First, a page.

In 1966, when Class 19 no. 1367 was reboilered with a Watson Standard no. 1A boiler, it became the sole Class 19R. The Watson Standard no. 1A boiler was designed to the same basic dimensions as the Class 19 boiler, but with more superheater elements, a different tube arrangement and larger diameter small tubes. In the process of reboilering, no. 1367 was also equipped with a Watson cab with its distinctive inclined front compared to the conventional vertical front of the original cab.[5][3][6][7]

While an obvious visual difference between an original and a Watson Standard reboilered locomotive is usually a rectangular regulator cover just to the rear of the chimney on the reboilered locomotive, the slanted front of the new cab on no. 1367 served as an even more obvious identifying feature.[6][7]


The four Class 19 locomotives were placed in service on the line between Kimberley and Vryburg, but they eventually spent their later working years at Empangeni and on the Bergville branch in Natal. In the 1950s, they were used especially on passenger trains between Machadodorp via Breyten to Vryheid. Some later exchanged their Type MS tenders for lighter modified Type MP1 tenders. By 1977, they were all withdrawn from service. No. 1369, with a Type MP1 tender, was plinthed in Breyten in Mpumalanga. One engine, the reboilered Class 19R no. 1367, was sold into industrial service in Natal and became the Platberg Colliery no. 2.[3][5]


Number Works nmr THF / Private Leaselend / Owner Current Location Outside South Africa ?
1366 BERLINER 9279 THF Krugersdorp Locomotive Depot
1369 BERLINER 9282 Private Municipality Breyton (Main Street)


The last picture below shows the reboilered Class 19R no. 1367. Note the regulator cover to the rear of the chimney and the inclined front of the cab.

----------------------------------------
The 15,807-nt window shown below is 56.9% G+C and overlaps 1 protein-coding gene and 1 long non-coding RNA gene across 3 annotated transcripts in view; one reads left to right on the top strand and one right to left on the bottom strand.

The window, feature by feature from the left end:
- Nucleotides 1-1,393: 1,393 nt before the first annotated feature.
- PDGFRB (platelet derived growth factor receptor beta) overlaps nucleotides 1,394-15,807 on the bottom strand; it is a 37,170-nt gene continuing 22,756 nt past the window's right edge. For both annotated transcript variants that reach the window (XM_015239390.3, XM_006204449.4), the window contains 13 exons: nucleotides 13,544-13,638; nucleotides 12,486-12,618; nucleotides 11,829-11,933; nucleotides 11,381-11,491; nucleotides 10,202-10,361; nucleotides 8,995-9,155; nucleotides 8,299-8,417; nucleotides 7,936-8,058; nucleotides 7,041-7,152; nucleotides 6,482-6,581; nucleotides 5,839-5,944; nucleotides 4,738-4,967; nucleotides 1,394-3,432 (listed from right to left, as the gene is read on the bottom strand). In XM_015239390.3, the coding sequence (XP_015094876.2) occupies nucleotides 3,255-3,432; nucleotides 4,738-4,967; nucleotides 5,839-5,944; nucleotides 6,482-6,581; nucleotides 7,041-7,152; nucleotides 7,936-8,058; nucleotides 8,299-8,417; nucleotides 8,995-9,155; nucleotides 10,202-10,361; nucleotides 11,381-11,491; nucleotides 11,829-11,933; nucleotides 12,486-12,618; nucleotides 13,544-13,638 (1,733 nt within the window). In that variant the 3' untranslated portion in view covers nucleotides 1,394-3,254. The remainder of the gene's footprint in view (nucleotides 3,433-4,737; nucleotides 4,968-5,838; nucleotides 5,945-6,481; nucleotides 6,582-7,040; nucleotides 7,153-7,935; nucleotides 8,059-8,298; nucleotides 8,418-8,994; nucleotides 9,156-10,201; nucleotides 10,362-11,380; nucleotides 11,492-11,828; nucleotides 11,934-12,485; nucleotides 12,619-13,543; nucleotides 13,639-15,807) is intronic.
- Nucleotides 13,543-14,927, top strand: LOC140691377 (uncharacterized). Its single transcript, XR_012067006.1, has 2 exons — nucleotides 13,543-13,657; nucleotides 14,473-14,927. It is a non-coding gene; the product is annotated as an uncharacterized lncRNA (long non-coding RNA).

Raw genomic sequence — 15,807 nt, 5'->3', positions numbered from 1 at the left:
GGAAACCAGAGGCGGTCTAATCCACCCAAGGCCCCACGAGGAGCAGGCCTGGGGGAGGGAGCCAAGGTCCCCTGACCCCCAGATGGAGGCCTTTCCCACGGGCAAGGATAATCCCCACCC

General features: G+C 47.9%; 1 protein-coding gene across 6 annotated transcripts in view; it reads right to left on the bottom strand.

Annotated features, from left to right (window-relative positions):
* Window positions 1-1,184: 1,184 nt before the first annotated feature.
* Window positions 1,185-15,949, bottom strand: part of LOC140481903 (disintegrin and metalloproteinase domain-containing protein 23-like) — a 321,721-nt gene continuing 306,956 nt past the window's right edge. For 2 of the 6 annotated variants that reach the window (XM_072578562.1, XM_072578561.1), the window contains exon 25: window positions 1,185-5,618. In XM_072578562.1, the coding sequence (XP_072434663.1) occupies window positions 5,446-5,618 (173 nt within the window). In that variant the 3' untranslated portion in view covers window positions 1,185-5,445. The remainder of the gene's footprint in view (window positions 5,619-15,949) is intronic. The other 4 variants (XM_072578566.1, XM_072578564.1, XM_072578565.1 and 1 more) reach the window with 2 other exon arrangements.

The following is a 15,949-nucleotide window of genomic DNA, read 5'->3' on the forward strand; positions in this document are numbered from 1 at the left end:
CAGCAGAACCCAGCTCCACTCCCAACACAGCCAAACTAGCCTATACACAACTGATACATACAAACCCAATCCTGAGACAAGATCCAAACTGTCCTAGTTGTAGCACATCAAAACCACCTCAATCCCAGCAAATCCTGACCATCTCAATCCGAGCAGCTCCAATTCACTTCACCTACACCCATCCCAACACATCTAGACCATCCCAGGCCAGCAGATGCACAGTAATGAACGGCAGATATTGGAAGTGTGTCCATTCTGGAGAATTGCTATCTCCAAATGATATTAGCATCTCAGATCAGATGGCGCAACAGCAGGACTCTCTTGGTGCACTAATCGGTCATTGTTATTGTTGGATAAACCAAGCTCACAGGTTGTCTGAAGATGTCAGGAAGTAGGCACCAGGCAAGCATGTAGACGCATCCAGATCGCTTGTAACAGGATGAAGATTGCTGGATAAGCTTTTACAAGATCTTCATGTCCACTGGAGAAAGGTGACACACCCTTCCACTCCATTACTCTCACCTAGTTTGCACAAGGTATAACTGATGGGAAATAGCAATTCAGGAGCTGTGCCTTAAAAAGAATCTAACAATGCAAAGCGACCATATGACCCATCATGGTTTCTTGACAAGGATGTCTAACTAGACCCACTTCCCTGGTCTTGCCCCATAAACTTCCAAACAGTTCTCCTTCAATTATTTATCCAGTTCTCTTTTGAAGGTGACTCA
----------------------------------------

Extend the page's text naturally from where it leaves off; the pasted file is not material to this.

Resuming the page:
1. ^ a b Holland, D. F. (1972). Steam Locomotives of the South African Railways. 2: 1910-1955 (1st ed.). Newton Abbott, England: David & Charles. pp. 57–58. ISBN 978-0-7153-5427-8.
  2. ^ a b c d e f g Espitalier, T.J.; Day, W.A.J. (1946). The Locomotive in South Africa - A Brief History of Railway Development. Chapter VII - South African Railways (Continued). South African Railways and Harbours Magazine, Jul 1946. pp. 541-543.
  3. ^ a b c d e f g Paxton, Leith; Bourne, David (1985). Locomotives of the South African Railways (1st ed.). Cape Town: Struik. pp. 10–11, 69–70. ISBN 0869772112.
  4. ^ Information supplied by R.S. Loubser, son of M.M. Loubser
  5. ^ a b c d Durrant, A. E. (1989). Twilight of South African Steam (1st ed.). Newton Abbott, London: David & Charles. p. 97. ISBN 0715386387.
  6. ^ a b c d South African Railways & Harbours/Suid Afrikaanse Spoorweë en Hawens (15 Aug 1941). Locomotive Diagram Book/Lokomotiefdiagramboek, 3'6" Gauge/Spoorwydte. SAR/SAS Mechanical Department/Werktuigkundige Dept. Drawing Office/Tekenkantoor, Pretoria. p. 45.
  7. ^ a b c d South African Railways & Harbours/Suid Afrikaanse Spoorweë en Hawens (15 Aug 1941). Locomotive Diagram Book/Lokomotiefdiagramboek, 2'0" & 3'6" Gauge/Spoorwydte, Steam Locomotives/Stoomlokomotiewe. SAR/SAS Mechanical Department/Werktuigkundige Dept. Drawing Office/Tekenkantoor, Pretoria. pp. 6a-7a, 26, 45.